Q&A with Tony Schwartz, the author behind The Art of the Deal–he says Trump has always been “100 percent self-absorbed, incapable of interest in other human beings, and completely self-referential. Even 30 years ago, he had an incredibly short attention span. Lying was almost second nature to him; he did it as easily as most of us drink a glass of water.” But now, as Special Counsel Robert Mueller closes in, he is “moving to a darker place.”
–continued at TheNation.com, HERE
Amy Wilentz joins us live in-studio to talk about the Trump family troubles around the indictments: will Paul Manafort flip and testify not only against Donald Trump, but also against Don Jr. and Jared?
Plus, John Nichols talks about what’s in the House tax bill: It’s not good.
Michelle Goldberg: Do Republicans Have the Guts to Go Against Trump? Plus Bob Dreyfuss on Mueller at work, and Tony Schwartz on Trump.
Republicans and Trump, after the indictments: Michelle Goldberg, op-ed columnist at The New York Times, looks at why some Senate Republicans have broken with Trump—and why the rest have not, even after special counsel Robert Mueller has made it clear he’s just getting started with criminal charges against Trump’s associates.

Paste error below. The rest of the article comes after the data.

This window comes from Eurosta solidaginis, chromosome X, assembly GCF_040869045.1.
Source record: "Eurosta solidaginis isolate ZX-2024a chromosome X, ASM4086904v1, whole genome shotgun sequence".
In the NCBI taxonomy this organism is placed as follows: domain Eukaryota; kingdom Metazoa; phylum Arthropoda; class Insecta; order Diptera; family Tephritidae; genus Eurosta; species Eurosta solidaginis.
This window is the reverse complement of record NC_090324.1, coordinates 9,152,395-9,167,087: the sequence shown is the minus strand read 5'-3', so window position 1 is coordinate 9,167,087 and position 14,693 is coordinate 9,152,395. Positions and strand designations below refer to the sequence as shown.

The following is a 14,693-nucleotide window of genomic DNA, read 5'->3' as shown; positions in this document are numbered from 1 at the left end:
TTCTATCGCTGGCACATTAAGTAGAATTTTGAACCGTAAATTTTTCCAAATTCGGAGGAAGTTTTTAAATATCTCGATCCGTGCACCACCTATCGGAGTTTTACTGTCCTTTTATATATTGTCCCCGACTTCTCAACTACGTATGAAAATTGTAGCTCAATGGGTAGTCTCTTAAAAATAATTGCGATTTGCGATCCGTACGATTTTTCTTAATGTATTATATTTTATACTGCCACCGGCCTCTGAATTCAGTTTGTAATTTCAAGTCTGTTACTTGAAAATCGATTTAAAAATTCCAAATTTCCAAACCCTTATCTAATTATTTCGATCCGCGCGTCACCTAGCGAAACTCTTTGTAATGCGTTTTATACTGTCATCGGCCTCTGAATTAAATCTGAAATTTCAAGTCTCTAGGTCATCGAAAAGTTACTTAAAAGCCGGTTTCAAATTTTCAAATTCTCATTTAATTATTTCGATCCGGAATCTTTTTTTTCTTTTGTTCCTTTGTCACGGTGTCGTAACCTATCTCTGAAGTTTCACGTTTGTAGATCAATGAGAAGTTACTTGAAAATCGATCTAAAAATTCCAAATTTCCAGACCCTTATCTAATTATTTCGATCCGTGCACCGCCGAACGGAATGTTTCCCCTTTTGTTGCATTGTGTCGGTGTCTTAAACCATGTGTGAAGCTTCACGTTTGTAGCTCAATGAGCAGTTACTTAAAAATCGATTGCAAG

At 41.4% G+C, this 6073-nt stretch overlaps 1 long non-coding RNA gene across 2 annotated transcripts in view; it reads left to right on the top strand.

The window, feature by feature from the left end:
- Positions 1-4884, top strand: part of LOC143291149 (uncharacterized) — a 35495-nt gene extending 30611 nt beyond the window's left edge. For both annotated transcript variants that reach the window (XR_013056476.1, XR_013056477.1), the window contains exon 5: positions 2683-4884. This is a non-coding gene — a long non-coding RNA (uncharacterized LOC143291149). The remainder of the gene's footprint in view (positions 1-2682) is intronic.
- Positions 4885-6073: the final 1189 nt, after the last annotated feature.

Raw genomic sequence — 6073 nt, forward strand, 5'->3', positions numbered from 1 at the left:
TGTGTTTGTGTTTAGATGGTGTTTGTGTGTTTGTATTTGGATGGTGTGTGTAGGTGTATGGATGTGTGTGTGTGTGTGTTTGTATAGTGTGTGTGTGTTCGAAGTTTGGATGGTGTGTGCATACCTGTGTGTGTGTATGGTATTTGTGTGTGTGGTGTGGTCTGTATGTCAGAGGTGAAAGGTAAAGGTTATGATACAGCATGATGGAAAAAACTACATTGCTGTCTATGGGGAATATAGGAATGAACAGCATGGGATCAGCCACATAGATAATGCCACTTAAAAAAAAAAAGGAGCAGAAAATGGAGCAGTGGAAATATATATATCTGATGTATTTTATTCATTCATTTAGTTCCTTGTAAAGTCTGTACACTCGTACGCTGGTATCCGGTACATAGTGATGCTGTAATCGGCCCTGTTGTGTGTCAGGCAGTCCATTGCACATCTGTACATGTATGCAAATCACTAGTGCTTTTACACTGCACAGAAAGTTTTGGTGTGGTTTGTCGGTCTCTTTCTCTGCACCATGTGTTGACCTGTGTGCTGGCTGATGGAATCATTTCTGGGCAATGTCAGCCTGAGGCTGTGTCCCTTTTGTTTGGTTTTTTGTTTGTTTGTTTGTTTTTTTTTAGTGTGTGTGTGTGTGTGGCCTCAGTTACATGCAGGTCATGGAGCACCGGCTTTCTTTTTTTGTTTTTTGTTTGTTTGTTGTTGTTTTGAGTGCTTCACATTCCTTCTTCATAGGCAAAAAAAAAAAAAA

Also: Tony Schwartz knows a lot about Trump—in fact, he wrote Trump’s bestselling memoir The Art of the Deal. That classic of modern literature spent forty-eight weeks in 1987 on the Times best-seller list, and more than a million copies have been sold. When Mueller’s prosecutors close in on Trump, will he become more cautious and careful? Schwartz’s answer is a short one: “Not a chance in hell.”
Plus: The arrest of Trump’s campaign chief Paul Manafort on Monday on multiple felony charges is only the beginning of the results of the work of special counsel Robert Muller. The political implications for Trump are ominous. Bob Dreyfuss explains.
These Psychiatrists Say Trump Poses an Imminent Threat to Humanity:
Q&A w/Amy Wilentz at TheNation.com
A new book by 27 psychiatrists, “The Dangerous Case of Donald Trump,” expresses concern and alarm about Trump’s mental and emotional state. They say they have an ethical “duty to warn” the public because of the danger Trump poses. Amy Wilentz comments.
Is Trump Crazy? Would Pence Be Worse? Jane Mayer on Pence, Amy Wilentz on Trump, plus Raj Patel on the problem with cheap food.